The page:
Context-dependent effects of induced resistance under co-infection in a plant–pathogen interaction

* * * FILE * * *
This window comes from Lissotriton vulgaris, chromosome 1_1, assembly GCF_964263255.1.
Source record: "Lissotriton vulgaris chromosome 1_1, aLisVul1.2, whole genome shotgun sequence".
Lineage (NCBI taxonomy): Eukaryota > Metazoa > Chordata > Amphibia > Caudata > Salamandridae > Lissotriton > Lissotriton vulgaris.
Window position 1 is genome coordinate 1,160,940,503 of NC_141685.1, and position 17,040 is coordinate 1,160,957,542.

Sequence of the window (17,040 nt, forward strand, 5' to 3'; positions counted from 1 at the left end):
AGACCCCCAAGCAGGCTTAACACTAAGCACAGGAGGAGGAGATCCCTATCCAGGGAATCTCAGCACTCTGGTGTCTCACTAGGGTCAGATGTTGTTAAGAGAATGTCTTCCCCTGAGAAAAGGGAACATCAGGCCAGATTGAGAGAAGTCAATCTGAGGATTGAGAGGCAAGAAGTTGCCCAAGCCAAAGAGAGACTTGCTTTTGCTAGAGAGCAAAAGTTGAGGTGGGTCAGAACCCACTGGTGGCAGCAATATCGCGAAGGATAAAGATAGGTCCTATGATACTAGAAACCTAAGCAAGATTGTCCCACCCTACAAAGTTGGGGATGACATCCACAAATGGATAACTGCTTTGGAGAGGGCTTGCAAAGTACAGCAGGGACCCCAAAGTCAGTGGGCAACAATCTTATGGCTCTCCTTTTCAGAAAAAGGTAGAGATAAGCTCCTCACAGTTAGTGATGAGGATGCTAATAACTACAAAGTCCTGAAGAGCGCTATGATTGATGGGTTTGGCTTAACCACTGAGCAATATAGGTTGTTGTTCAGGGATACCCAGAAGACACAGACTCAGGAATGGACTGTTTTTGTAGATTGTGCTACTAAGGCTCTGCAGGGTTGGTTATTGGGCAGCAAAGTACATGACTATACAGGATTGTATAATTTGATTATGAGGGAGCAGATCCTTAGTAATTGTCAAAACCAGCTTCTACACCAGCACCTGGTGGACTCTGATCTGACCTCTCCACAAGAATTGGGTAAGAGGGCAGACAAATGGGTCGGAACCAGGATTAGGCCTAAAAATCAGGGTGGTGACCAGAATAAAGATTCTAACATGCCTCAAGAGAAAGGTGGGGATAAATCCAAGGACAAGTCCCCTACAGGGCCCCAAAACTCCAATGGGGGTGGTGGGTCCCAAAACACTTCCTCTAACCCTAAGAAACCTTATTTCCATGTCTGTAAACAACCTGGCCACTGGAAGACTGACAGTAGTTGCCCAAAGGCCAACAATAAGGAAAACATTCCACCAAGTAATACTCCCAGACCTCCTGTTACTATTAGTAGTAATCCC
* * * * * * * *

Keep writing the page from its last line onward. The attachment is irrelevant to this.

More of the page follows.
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The ability of a parasite strain to establish and grow on its host may be drastically altered by simultaneous infection by other parasite strains, and dynamics under multiple infection have been suggested to be a major force driving pathogen evolution. Here, I studied whether hosts’ induced defenses mediate dynamics of multiple infection of the fungal pathogen, Podosphaera plantaginis, infecting Plantago lanceolata. A laboratory study of sequential infections, where interaction between pathogen strains was prevented, showed that ability to establish remained unaffected, but prior infection elevates the host's resistance to the degree that subsequent infection development is significantly reduced. However, when inoculated plants and their healthy controls were planted back into their natural populations, hosts with prior infection became more heavily infected by the subsequent infections than the initially healthy plants. Hence, a controlled short-term laboratory study is a poor predictor of the host's ability to mediate multiple infection during the course of natural epidemics. These results have applied implications for priming where the plants’ defenses are elicited to provide protection against further attack, highlighting the importance of testing priming under natural conditions for relevant time scales.

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